Are you a person who feels "time-taxed," one of those "overstretched go-getters" who never feel caught up and are exhausted from trying to keep a life together? If so, you might also be what psychologists and cardiologists call a "Type A" personality, a person who is overly anxious, impatient - constantly striving for perfection.

At this point, you might be saying, "I don't want to think about being a Type A - they have heart attacks at an early age. Besides that, Type A's get bad press."Well, you might not be a Type A, but why not be brave and answer these questions posed by Jane E. Brody, author of the article: "Improve Your Health: Change Your `Type A' Behavior." You can stop any time the going gets rough. If you're ready, here goes:

- Is "Hurry up!" one of your most-used phrases?

- Do you look at your watch dozens of times a day?

- Do you think you have to do every job yourself or else it's not going to get done right?

- Do you insist on perfection in everything you do?

- Are you impatient, even hostile, when kept waiting or when delayed by an uncontrollable event, like a traffic jam?

- Do you constantly try to do more and more in less and less time, and then become anxious when it seems you can't meet all the deadlines?

- Do you find it impossible to say "no" when asked to assume a responsibility you don't want?

- Are you spending less and less time with family and friends or on recreational activities?

- Are you a person with "high ideals" who is repeatedly disappointed when others don't live up to your standards?

- Do you often rush people's speech, finishing their sentences or saying "Yes, yes," implying "Get on with it"?

- Do you get impatient and annoyed when you see people doing things you feel you can do faster or better?

- Do you have a hard time sitting and doing nothing?

- Do you often try to do or think of two or more things at once?

If you answered "yes" to more than half a dozen of these questions, says Brody, you're probably a Type A.

"Well now," you might ask, "what type of credentials does this Brody have that entitled her to be an expert in Type A behavior?"

Brody confesses she has good credentials, unfortunately. "I used to be one: intolerant of mistakes, especially my own; determined to be all things to all people; unwilling to say `no,' lest I be thought selfish, lazy or incompetent; unduly upset by every delayed plan; always pushing to be first; insistent that everything at home be done my way; impatient at work with anyone who did not catch on quickly."

She adds, "I was also chronically tense, hurried, irritable and quick to fly into a rage. To me, life was a perpetual race and I was determined to be the winner. Looking back on those years, I wonder how I managed to live with myself - and how my husband put up with me."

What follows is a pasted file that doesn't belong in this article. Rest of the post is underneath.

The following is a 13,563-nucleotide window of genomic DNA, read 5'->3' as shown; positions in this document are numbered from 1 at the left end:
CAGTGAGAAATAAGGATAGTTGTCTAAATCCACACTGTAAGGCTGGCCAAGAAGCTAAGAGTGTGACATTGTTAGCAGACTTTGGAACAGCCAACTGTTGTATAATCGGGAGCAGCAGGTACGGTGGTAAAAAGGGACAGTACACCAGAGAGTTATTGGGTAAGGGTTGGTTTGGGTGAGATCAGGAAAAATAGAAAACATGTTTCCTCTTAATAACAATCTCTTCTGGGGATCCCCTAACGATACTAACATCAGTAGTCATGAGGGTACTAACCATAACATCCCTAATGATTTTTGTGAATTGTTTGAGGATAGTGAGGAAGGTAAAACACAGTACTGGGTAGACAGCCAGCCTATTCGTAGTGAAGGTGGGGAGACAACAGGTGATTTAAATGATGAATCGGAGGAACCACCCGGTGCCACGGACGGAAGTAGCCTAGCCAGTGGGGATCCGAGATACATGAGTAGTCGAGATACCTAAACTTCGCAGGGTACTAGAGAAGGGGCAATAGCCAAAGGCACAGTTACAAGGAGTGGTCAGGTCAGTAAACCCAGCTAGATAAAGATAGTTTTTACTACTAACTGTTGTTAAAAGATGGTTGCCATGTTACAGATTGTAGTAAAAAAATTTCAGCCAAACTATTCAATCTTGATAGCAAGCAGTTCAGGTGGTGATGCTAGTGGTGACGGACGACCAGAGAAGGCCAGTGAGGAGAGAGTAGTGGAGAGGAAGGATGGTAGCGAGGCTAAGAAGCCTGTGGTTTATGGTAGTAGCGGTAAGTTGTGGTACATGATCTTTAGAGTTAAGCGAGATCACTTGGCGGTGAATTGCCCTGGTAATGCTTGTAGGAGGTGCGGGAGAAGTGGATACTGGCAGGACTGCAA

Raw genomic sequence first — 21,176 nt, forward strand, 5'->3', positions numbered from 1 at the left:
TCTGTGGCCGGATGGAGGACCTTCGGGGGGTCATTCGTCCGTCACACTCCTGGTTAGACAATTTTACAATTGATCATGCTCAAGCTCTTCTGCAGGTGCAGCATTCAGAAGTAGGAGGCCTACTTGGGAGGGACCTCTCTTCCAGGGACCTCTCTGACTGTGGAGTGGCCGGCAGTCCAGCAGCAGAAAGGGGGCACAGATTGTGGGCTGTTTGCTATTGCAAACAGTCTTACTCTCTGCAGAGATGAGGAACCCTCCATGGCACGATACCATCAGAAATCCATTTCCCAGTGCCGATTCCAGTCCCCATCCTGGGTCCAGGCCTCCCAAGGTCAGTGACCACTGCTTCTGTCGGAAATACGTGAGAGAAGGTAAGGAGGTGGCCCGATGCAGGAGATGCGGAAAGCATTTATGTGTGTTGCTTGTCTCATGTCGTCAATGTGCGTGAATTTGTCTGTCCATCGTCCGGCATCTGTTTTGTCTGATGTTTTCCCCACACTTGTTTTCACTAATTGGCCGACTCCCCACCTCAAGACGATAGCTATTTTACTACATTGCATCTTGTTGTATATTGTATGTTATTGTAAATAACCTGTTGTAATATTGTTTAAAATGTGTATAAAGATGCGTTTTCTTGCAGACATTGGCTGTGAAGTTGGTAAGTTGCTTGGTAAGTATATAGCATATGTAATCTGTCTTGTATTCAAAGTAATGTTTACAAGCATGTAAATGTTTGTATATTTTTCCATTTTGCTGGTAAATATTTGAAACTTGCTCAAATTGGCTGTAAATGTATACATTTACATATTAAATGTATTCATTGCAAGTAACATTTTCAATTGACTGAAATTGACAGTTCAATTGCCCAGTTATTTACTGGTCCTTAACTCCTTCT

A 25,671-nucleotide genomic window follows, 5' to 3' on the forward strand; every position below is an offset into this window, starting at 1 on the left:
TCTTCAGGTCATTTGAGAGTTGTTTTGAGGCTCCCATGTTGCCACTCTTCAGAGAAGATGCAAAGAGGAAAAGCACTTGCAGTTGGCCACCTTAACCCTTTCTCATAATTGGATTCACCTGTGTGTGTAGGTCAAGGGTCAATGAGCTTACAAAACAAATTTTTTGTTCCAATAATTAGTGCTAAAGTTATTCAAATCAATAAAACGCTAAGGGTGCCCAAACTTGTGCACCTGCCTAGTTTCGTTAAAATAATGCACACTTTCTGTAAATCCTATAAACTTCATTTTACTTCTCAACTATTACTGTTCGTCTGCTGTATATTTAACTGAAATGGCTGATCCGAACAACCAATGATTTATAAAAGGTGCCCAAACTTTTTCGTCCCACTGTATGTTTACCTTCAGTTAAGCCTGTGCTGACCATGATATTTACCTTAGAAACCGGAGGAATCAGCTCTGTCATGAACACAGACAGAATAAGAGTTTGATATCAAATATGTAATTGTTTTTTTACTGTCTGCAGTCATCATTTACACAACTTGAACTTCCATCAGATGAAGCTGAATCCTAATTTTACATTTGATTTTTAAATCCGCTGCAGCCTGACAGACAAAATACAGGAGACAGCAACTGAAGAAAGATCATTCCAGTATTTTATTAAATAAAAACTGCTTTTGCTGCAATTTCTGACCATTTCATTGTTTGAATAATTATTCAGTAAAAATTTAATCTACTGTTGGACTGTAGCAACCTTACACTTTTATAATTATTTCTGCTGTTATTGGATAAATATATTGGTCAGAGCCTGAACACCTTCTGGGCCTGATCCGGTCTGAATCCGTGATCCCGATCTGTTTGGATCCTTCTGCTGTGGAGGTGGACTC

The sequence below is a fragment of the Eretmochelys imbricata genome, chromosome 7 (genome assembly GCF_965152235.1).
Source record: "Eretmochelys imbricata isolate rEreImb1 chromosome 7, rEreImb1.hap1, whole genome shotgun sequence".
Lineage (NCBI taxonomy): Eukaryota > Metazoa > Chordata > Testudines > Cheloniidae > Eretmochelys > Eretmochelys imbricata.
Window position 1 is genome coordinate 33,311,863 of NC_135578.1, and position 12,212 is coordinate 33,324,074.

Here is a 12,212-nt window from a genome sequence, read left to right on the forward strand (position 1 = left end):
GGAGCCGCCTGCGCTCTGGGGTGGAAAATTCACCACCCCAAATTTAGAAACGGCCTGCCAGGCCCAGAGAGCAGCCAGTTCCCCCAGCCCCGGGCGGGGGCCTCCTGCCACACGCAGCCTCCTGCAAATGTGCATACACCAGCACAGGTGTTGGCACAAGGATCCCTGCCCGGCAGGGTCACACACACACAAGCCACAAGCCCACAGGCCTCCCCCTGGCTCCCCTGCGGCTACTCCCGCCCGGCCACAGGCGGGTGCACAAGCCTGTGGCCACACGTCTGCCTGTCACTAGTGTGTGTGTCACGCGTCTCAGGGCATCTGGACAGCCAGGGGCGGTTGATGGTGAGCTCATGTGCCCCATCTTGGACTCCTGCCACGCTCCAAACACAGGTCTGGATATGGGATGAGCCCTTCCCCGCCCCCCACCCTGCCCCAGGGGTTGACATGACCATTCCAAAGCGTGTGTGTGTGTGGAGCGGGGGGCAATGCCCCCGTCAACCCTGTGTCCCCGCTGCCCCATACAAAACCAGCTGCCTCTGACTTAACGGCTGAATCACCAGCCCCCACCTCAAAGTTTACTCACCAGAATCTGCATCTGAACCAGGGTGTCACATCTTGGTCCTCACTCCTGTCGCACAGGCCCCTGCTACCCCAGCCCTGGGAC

Can you feel the time urgency experienced by Brody - a Type A characteristic that is often called "hurry sickness?"

Time urgency is one of the most significant Type A traits; another is a quest for numbers. Say Meyer Freidman and Ray Rosenman, authors of "Type A Behavior and Your Heart": "The Type A person has either lost or never had any intrinsic yardstick by which he can gauge his own worth to his own satisfaction and begins to measure his value in terms of the number of his achievements."

The emphasis on pace and measuring performance is a key reason for the insecurity of a Type A person, these authors relate. That person has "staked his innermost security on the pace of his status enhancement. This pace depends upon a maximal number of achievements accomplished in a minimal amount of time."

In contrast to Type A behavior, there is, of course, a Type B behavior. And, as luck might have it, for longer life and better quality, Brody recommends emulating a Type B.

A Type B has inner tranquility, says Brody. "It comes from a sense of security and self-worth that needs no outside reinforcement. Type B people always feel they are doing their best, given their basic qualities. What others think is of no importance to them." Thus, their success and their person are separated.

And, of course, Type B's slow down - at least sometimes.

They don't have the frenzied pace of a Type A person. They know (in the words of one expert) that "a successful life is ALWAYS unfinished," relates Brody.

Now after that hopefully irresistible presentation, are you ready to become a Type A-moving-to-Type-B person (at his or her OWN pace, of course)? If so, the big question is: How do you decelerate and take life in the slow lane - find the pause button? Even become a Type B and live the unhurried life? For today, review Brody's questions and simply set some objectives in key areas to slow your life down. Then check this column next week for a sequel to this article with more suggestions on how to become a Type B person.

- Dr. Larsen is a therapist practicing in Salt Lake City.